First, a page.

A silent child

Aug 15, 2019
Ngala stares silently with wide, worried eyes. While I speak to her mom, she never makes a sound and barely moves.
Most four-year-old’s run around with boundless energy, but Ngala simply nuzzles into her mom’s comforting arms. Severely malnourished, she is one of 800,000 children in desperate need of nutrition assistance in the Democratic Republic of Congo’s (DRC) Kasais provinces.
A family in crisis
Ngala’s father was decapitated by militias last summer, leaving her mum Antoinette to flee with her six children. The family traveled by foot to a village where her relatives lived, in Kasai Central province. With 1.84 million people across the country newly displaced in 2018, Antoinette’s family is one of many whose resilient spirit has been tested in this challenging context.
“We fled last July after the troubles with the Kamuina Nsapu [militias],” Antoinette says softly. “We came without anything, without even a change of clothes.”
Antoinette’s relatives have helped her construct a small home for her family, but with no land of her own, she’s struggling to make a living. Ngala is too young to go to school, and none of her five older siblings are studying either.
The family eats just once a day, and sometimes once every other day. They subsist on the cassava Antoinette buys with the small amounts of money she manages to make doing chores and tending other people’s crops.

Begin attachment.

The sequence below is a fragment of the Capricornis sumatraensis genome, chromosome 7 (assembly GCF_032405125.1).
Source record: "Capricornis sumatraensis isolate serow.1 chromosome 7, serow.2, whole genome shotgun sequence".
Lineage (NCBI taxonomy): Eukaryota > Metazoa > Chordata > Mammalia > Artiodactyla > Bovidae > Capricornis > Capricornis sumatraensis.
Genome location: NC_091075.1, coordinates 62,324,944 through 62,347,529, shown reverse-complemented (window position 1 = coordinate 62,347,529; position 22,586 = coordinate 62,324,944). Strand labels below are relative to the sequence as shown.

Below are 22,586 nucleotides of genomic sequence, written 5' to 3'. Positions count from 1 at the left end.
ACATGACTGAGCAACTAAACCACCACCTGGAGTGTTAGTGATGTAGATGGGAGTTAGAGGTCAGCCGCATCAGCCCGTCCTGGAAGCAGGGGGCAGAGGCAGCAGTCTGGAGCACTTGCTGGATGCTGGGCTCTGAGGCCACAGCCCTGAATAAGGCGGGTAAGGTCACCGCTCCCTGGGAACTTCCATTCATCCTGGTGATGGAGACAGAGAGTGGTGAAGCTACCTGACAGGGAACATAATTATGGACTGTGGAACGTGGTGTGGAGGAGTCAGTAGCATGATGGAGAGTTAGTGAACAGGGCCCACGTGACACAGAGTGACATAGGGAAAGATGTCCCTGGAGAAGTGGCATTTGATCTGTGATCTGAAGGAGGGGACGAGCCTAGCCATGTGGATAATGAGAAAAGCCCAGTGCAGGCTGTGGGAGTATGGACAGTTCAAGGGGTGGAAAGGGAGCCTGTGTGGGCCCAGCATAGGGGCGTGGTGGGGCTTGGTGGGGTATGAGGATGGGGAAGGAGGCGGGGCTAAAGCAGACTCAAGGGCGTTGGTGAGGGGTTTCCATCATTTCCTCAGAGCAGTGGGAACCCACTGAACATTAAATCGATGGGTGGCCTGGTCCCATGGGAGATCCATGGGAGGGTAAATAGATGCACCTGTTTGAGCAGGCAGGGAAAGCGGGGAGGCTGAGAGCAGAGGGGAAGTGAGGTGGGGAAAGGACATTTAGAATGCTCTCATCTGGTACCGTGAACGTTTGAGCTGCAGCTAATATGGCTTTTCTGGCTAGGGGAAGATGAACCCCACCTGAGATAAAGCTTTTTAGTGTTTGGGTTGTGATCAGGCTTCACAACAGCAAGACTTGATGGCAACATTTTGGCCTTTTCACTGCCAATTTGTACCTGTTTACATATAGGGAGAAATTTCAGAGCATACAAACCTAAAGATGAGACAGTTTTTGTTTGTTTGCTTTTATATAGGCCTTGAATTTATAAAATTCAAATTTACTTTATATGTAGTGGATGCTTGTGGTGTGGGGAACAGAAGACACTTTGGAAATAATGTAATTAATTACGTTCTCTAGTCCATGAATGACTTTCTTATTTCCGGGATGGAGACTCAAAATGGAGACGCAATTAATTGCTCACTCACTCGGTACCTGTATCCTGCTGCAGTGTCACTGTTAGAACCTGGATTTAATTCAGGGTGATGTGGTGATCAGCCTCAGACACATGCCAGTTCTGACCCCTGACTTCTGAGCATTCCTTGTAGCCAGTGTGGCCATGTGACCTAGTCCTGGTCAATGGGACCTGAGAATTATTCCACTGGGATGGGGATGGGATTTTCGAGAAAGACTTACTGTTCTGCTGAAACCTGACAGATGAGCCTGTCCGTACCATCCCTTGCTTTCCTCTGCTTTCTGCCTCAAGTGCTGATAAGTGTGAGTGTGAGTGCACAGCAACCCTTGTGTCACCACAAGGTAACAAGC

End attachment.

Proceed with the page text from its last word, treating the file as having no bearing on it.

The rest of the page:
Head nurse Willy checks Ngala for malnutrition while the other nurse looks on.

A new concern: ebola

The struggle for food is Antoinette’s primary concern right now but an equally worrying concern is the deadly outbreak of ebola that is affecting her country. As of July 18th, the outbreak in the DRC is the second largest ever, with over 2,500 cases and more 1,600 deaths. To combat this growing threat, World Vision has been training pastors, imams, and community health workers to help prevent the spread of Ebola. As trusted members of their community, faith leaders are among the best placed to break the chain of transmission.
Support through the hunger crisis
Through your support for Crisis Child Partners, World Vision and World Food Programme are working together in Ngala’s community and 96 health centres across the Kasais to fight malnutrition. This includes the provision of nutritional supplements and basic food supplies for children and adults.
The energy to play each day.
The spark of laughter.
The freedom for a mother to worry no longer.
The truth is that it is an uphill battle for Antionette and her children to recover these basic comforts. But the resilience of the family to start over again, along with continued support, offers hope for the future.
Nghala_pic2-(2).jpgAntionette and her six children are struggling in their new village to make ends meet.